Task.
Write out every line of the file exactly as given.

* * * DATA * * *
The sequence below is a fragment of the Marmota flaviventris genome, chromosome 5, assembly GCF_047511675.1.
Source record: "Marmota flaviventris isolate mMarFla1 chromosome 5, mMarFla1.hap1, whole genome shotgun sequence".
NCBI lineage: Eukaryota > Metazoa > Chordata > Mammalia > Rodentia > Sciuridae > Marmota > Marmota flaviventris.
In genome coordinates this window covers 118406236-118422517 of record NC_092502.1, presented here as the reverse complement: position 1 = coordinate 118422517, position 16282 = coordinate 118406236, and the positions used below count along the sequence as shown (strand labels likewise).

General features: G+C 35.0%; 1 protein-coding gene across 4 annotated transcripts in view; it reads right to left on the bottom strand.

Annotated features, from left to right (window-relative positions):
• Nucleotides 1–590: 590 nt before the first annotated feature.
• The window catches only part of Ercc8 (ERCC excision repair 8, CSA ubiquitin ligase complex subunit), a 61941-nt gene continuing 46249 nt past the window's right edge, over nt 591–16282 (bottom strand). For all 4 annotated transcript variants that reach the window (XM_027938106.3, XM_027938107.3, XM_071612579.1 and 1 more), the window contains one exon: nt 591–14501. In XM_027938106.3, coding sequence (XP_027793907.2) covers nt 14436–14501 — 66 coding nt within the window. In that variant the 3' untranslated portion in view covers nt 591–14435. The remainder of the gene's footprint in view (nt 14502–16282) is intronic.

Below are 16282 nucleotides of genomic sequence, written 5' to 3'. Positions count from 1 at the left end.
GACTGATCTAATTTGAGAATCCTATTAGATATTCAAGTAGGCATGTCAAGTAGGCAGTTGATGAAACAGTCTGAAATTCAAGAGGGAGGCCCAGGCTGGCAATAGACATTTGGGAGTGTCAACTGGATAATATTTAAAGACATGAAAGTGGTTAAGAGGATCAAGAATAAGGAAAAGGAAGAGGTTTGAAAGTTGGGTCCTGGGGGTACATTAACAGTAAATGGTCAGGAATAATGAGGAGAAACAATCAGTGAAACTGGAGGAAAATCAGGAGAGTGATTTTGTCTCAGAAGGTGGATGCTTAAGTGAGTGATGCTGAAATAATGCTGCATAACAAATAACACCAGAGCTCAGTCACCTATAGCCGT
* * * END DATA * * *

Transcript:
The sequence below is a fragment of the Marmota flaviventris genome, chromosome 5, assembly GCF_047511675.1.
Source record: "Marmota flaviventris isolate mMarFla1 chromosome 5, mMarFla1.hap1, whole genome shotgun sequence".
NCBI lineage: Eukaryota > Metazoa > Chordata > Mammalia > Rodentia > Sciuridae > Marmota > Marmota flaviventris.
In genome coordinates this window covers 118406236-118422517 of record NC_092502.1, presented here as the reverse complement: position 1 = coordinate 118422517, position 16282 = coordinate 118406236, and the positions used below count along the sequence as shown (strand labels likewise).

General features: G+C 35.0%; 1 protein-coding gene across 4 annotated transcripts in view; it reads right to left on the bottom strand.

Annotated features, from left to right (window-relative positions):
• Nucleotides 1–590: 590 nt before the first annotated feature.
• The window catches only part of Ercc8 (ERCC excision repair 8, CSA ubiquitin ligase complex subunit), a 61941-nt gene continuing 46249 nt past the window's right edge, over nt 591–16282 (bottom strand). For all 4 annotated transcript variants that reach the window (XM_027938106.3, XM_027938107.3, XM_071612579.1 and 1 more), the window contains one exon: nt 591–14501. In XM_027938106.3, coding sequence (XP_027793907.2) covers nt 14436–14501 — 66 coding nt within the window. In that variant the 3' untranslated portion in view covers nt 591–14435. The remainder of the gene's footprint in view (nt 14502–16282) is intronic.

Below are 16282 nucleotides of genomic sequence, written 5' to 3'. Positions count from 1 at the left end.
GACTGATCTAATTTGAGAATCCTATTAGATATTCAAGTAGGCATGTCAAGTAGGCAGTTGATGAAACAGTCTGAAATTCAAGAGGGAGGCCCAGGCTGGCAATAGACATTTGGGAGTGTCAACTGGATAATATTTAAAGACATGAAAGTGGTTAAGAGGATCAAGAATAAGGAAAAGGAAGAGGTTTGAAAGTTGGGTCCTGGGGGTACATTAACAGTAAATGGTCAGGAATAATGAGGAGAAACAATCAGTGAAACTGGAGGAAAATCAGGAGAGTGATTTTGTCTCAGAAGGTGGATGCTTAAGTGAGTGATGCTGAAATAATGCTGCATAACAAATAACACCAGAGCTCAGTCACCTATAGCCGT